This step involves creation of a process map for every step in the process with process inputs and process outputs. The information from a process input and process output is utilized to create a cause and effect matrix which ranks the process outputs in relation to their importance to customer requirements. The process outputs that have the highest ranking go to the analysis phase.
Step 3. Analysis phase
The analysis phase involves a) doing a failure modes and effects analysis to identify failure modes of key input variables, b) doing a multi-vari study to identify potential key inputs, and c) analyzing data to prioritize key input variables.
Step 4. Improvement phase
Verify critical inputs using design of experiments, determining the optimum operating window and updating the control plan.
Step 5. Control Phase: Process control
Finalize the process control plan and continue ongoing verification of the process stability and capability. If the process is out of control, go back to the measurement phase and follow through the rest of the steps until process is in control and capable.
Implementation of Six Sigma should be a project-based approach that is tied to the process and, when implemented, can have significant impact to the bottom line. Projects should be selected on the basis of customer requirements and feasibility of implementation. It involves breakdown of barriers of different functional groups and levels.
It is important to select important metrics that can be measured and establish goals. Some typical of metrics are:
- Sigma quality level
- Cp, cpk, Pp, Ppk
- Defects per million opportunities (DPMO)
- Cost of poor quality (COPQ)
- Number of typos in a document
- Medication errors
- Post sales repairs
Typically a Six Sigma expert leads a cross-functional team from the organization through a project to improve performance of the operation. This project leader is usually trained as Black Belt in Six Sigma methodologies and is known as a process improvement master or (PIM). The project should have a supporting sponsor known as the Champion of the project or the process owner.
Generally, the champion is a senior manager. The decision of undertaking Six Sigma projects usually are undertaken at the uppermost level of the organization and are communicated through proper channels to plant managers or on-site managers who act as the project champion and take ownership of the project.
When it comes to making your business more profitable and successful, don’t look to re-engineering for answers. A better way is to apply the concept of Kaizen, which mean making simple, common-sense improvements and refinements to critical business processes.
The result: greater productivity, quality, and profits achieved with minimal cost, time, and effort invested. You learn how to maximize the results of Kaizen by applying it to business processes involved in the manufacture of products and the rendering of services – the areas of your business where the “real action” takes place.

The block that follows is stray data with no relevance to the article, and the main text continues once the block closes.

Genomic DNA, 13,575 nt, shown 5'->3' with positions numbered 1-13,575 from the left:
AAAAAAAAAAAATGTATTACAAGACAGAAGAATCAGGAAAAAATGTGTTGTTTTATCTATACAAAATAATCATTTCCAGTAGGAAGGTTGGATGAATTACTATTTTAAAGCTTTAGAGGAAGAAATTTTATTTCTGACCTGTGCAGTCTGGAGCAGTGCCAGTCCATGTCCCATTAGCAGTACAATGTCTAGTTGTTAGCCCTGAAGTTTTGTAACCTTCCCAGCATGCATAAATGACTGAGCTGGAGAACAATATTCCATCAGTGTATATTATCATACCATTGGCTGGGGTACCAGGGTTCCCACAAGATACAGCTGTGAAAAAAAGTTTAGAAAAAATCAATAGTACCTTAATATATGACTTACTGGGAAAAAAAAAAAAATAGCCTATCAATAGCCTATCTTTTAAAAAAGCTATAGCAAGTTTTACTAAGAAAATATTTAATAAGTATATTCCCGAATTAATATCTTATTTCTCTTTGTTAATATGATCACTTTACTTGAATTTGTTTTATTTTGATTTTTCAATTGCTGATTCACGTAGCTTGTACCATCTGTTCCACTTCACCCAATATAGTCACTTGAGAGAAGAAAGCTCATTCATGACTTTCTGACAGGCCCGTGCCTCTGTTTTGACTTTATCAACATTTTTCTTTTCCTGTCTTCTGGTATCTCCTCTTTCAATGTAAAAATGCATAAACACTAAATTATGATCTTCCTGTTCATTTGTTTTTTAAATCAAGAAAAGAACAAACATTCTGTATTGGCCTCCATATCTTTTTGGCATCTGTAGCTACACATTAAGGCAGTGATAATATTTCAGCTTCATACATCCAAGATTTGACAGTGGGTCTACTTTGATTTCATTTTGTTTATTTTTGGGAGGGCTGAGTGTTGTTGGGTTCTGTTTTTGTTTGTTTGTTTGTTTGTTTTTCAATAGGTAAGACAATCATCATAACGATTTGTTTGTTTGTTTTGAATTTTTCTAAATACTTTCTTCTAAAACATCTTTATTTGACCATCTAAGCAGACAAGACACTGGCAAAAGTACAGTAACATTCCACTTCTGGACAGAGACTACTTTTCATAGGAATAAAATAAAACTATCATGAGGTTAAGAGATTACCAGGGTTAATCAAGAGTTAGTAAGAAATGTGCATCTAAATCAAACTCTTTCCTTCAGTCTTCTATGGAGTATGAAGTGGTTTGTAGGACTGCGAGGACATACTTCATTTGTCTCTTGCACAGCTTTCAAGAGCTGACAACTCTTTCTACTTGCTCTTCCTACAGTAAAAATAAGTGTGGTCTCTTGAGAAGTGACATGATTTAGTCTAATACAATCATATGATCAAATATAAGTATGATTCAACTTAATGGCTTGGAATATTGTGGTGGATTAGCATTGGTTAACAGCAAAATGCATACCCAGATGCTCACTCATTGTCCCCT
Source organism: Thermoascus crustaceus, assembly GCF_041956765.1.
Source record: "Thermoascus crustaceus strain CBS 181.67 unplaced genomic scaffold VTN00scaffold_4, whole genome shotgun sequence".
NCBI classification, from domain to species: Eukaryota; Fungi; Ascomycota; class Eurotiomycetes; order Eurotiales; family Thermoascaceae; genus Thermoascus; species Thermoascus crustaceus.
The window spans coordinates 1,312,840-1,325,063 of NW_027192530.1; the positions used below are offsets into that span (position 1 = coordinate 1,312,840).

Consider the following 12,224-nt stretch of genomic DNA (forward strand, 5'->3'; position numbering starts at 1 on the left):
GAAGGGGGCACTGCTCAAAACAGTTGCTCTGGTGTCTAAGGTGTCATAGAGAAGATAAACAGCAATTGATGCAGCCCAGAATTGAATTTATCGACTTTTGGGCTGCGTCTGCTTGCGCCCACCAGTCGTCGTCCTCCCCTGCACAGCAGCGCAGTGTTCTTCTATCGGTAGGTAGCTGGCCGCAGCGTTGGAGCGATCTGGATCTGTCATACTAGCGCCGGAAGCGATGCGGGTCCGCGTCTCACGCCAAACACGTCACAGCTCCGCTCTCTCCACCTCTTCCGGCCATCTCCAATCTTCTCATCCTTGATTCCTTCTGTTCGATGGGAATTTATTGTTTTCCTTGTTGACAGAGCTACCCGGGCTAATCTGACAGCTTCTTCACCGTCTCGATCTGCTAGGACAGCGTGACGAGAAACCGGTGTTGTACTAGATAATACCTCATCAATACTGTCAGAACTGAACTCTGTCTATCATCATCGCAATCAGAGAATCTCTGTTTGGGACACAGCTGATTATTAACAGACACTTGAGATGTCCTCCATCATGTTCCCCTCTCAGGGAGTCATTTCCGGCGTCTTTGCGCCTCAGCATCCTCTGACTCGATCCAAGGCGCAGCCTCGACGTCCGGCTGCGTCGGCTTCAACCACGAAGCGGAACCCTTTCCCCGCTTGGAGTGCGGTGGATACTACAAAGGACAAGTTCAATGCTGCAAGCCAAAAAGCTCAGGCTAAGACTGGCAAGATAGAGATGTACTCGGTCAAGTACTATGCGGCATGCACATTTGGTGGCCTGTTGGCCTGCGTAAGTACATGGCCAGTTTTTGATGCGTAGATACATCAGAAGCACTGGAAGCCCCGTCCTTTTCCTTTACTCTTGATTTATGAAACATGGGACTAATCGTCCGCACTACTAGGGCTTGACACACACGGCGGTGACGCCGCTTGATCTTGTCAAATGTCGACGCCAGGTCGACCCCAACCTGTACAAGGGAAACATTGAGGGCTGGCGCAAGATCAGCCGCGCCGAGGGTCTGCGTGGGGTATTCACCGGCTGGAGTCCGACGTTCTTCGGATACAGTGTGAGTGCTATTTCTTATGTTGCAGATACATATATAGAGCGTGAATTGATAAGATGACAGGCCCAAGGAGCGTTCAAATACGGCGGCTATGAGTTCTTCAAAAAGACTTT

Rooted in the two thousand-year-old wisdom of the Tao Te Ching – “The journey of a thousand miles begins with a single step” – Kaizen is the art of making great and lasting change through small, steady increments. Kaizen is the tortoise versus the hare. Kaizen is the eleven Fortune 500 companies that significantly outperformed the market through moderate, step-by-step actions.
Kaizen is losing weight not by a crash diet (which more often than not crashes) but by eating one bite less at each meal – then, a month later, eating two bites less. Kaizen is starting a life-changing exercise program by standing–just standing – on a treadmill for one minute a day.
Kaizen is the gentle but potent way to effect change. Beginning by outlining the all-important role that fear plays in all types of change – and Kaizen’s ability to circumvent it – the Small Steps explain:
- How to Think Small Thoughts
- How to Take Small Actions
- How to Solve Small Problems
- How to Perform Mind Sculpture – visualizing virtual change so that real change comes more naturally.
- Why small rewards motivate better than big rewards.
- How great discoveries are made by paying attention to the little details most of us overlook.
- Kaizen Events are the ideal tool to achieve breakthrough results. Learn how to:
- Grow your own internal Kaizen Event leaders with your outside consultant.
- Review a checklist of preparatory steps you must take to lead your Kaizen team to success.
- Understand the results Kaizen Events should deliver, and how to set achievable breakthrough goals.
- Chose team members for your Kaizen Events, and why asking for volunteers is not the best answer.
- Teach your team to identify and eliminate non-value-added steps, and how doing so will improve your quality, productivity, and delivery.
Learn what to do each day of the Kaizen Event, and how to stay on track as well as how to avoid a long list of lingering action items after your Kaizen Events. Discover how to sustain the results attained during Kaizen Events over the long-term.
Learn to understand the limits of Kaizen Events and how to accelerate improvement after the first two years. Discover how to use Kaizen Events to improve non-manufacturing areas like sales, customer service, product development, receiving, MIS, and accounting. And more!
Sample Two-Day Program
Day 1 – Part I – Quick and Easy Kaizen
- Introduction – What is Kaizen?
- Turning Ideas into Success
- Improving by Changing Methods
- Small Changes, Not Big Changes
- Changes with Realistic Constraint
- Continuous Change
- Application Exercise: Breakout Teams
Day 2 – Part II – Quick and Easy Kaizen
- Kaizen Improvement Activities
- Surfacing Ideas
- Visualization and Inspection
- The Power of Accumulating Small Changes
- Creating is Difficult – Utilizing Existing Functions
- Application Exercise: Breakout Teams